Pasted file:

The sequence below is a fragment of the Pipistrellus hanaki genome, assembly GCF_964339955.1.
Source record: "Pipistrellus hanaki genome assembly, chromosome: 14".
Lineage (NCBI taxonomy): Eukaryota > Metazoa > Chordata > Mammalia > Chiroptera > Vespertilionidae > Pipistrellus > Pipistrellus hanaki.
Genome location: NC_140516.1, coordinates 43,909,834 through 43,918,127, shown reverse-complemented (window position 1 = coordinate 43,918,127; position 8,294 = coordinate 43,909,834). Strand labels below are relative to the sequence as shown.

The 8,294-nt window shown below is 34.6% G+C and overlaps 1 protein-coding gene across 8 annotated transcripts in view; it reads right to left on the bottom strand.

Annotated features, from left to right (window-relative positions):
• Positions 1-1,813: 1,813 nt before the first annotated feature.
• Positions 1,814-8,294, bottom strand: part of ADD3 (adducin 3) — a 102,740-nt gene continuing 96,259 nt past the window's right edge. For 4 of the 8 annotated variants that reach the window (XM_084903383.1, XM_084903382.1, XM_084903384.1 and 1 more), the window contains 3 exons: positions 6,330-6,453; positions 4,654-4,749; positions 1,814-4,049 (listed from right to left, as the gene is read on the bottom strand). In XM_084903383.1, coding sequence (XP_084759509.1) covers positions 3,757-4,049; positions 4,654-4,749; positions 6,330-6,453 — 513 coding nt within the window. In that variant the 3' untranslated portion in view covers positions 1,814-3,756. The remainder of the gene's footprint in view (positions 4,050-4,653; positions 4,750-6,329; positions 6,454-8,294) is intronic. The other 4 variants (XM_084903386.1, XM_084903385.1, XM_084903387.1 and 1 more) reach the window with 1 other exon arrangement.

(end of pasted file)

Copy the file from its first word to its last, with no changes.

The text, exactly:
The sequence below is a fragment of the Pipistrellus hanaki genome, assembly GCF_964339955.1.
Source record: "Pipistrellus hanaki genome assembly, chromosome: 14".
Lineage (NCBI taxonomy): Eukaryota > Metazoa > Chordata > Mammalia > Chiroptera > Vespertilionidae > Pipistrellus > Pipistrellus hanaki.
Genome location: NC_140516.1, coordinates 43,909,834 through 43,918,127, shown reverse-complemented (window position 1 = coordinate 43,918,127; position 8,294 = coordinate 43,909,834). Strand labels below are relative to the sequence as shown.

The 8,294-nt window shown below is 34.6% G+C and overlaps 1 protein-coding gene across 8 annotated transcripts in view; it reads right to left on the bottom strand.

Annotated features, from left to right (window-relative positions):
• Positions 1-1,813: 1,813 nt before the first annotated feature.
• Positions 1,814-8,294, bottom strand: part of ADD3 (adducin 3) — a 102,740-nt gene continuing 96,259 nt past the window's right edge. For 4 of the 8 annotated variants that reach the window (XM_084903383.1, XM_084903382.1, XM_084903384.1 and 1 more), the window contains 3 exons: positions 6,330-6,453; positions 4,654-4,749; positions 1,814-4,049 (listed from right to left, as the gene is read on the bottom strand). In XM_084903383.1, coding sequence (XP_084759509.1) covers positions 3,757-4,049; positions 4,654-4,749; positions 6,330-6,453 — 513 coding nt within the window. In that variant the 3' untranslated portion in view covers positions 1,814-3,756. The remainder of the gene's footprint in view (positions 4,050-4,653; positions 4,750-6,329; positions 6,454-8,294) is intronic. The other 4 variants (XM_084903386.1, XM_084903385.1, XM_084903387.1 and 1 more) reach the window with 1 other exon arrangement.